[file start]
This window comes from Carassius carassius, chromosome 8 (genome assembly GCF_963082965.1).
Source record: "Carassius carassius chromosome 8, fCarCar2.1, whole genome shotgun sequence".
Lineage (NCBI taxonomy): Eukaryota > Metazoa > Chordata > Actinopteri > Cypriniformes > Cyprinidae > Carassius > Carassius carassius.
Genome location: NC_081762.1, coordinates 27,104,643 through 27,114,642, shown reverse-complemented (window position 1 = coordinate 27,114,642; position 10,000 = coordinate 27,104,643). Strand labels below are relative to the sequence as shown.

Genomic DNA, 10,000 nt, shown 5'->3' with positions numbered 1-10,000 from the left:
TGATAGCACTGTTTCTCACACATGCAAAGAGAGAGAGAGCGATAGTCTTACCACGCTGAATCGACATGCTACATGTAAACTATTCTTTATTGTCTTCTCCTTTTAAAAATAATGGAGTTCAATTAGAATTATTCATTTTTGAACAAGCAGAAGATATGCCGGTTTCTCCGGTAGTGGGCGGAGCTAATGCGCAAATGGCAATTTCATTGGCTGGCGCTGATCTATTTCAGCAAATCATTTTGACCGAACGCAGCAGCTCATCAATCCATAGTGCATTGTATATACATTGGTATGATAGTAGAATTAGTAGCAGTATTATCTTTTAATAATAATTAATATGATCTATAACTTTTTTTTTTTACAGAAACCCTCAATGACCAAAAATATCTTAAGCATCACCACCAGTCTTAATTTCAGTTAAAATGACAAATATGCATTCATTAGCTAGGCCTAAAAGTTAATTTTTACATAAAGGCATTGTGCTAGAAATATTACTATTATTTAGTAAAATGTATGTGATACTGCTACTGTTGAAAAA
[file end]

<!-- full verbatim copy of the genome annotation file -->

This window comes from Carassius carassius, chromosome 8 (genome assembly GCF_963082965.1).
Source record: "Carassius carassius chromosome 8, fCarCar2.1, whole genome shotgun sequence".
Lineage (NCBI taxonomy): Eukaryota > Metazoa > Chordata > Actinopteri > Cypriniformes > Cyprinidae > Carassius > Carassius carassius.
Genome location: NC_081762.1, coordinates 27,104,643 through 27,114,642, shown reverse-complemented (window position 1 = coordinate 27,114,642; position 10,000 = coordinate 27,104,643). Strand labels below are relative to the sequence as shown.

Genomic DNA, 10,000 nt, shown 5'->3' with positions numbered 1-10,000 from the left:
TGATAGCACTGTTTCTCACACATGCAAAGAGAGAGAGAGCGATAGTCTTACCACGCTGAATCGACATGCTACATGTAAACTATTCTTTATTGTCTTCTCCTTTTAAAAATAATGGAGTTCAATTAGAATTATTCATTTTTGAACAAGCAGAAGATATGCCGGTTTCTCCGGTAGTGGGCGGAGCTAATGCGCAAATGGCAATTTCATTGGCTGGCGCTGATCTATTTCAGCAAATCATTTTGACCGAACGCAGCAGCTCATCAATCCATAGTGCATTGTATATACATTGGTATGATAGTAGAATTAGTAGCAGTATTATCTTTTAATAATAATTAATATGATCTATAACTTTTTTTTTTTACAGAAACCCTCAATGACCAAAAATATCTTAAGCATCACCACCAGTCTTAATTTCAGTTAAAATGACAAATATGCATTCATTAGCTAGGCCTAAAAGTTAATTTTTACATAAAGGCATTGTGCTAGAAATATTACTATTATTTAGTAAAATGTATGTGATACTGCTACTGTTGAAAAA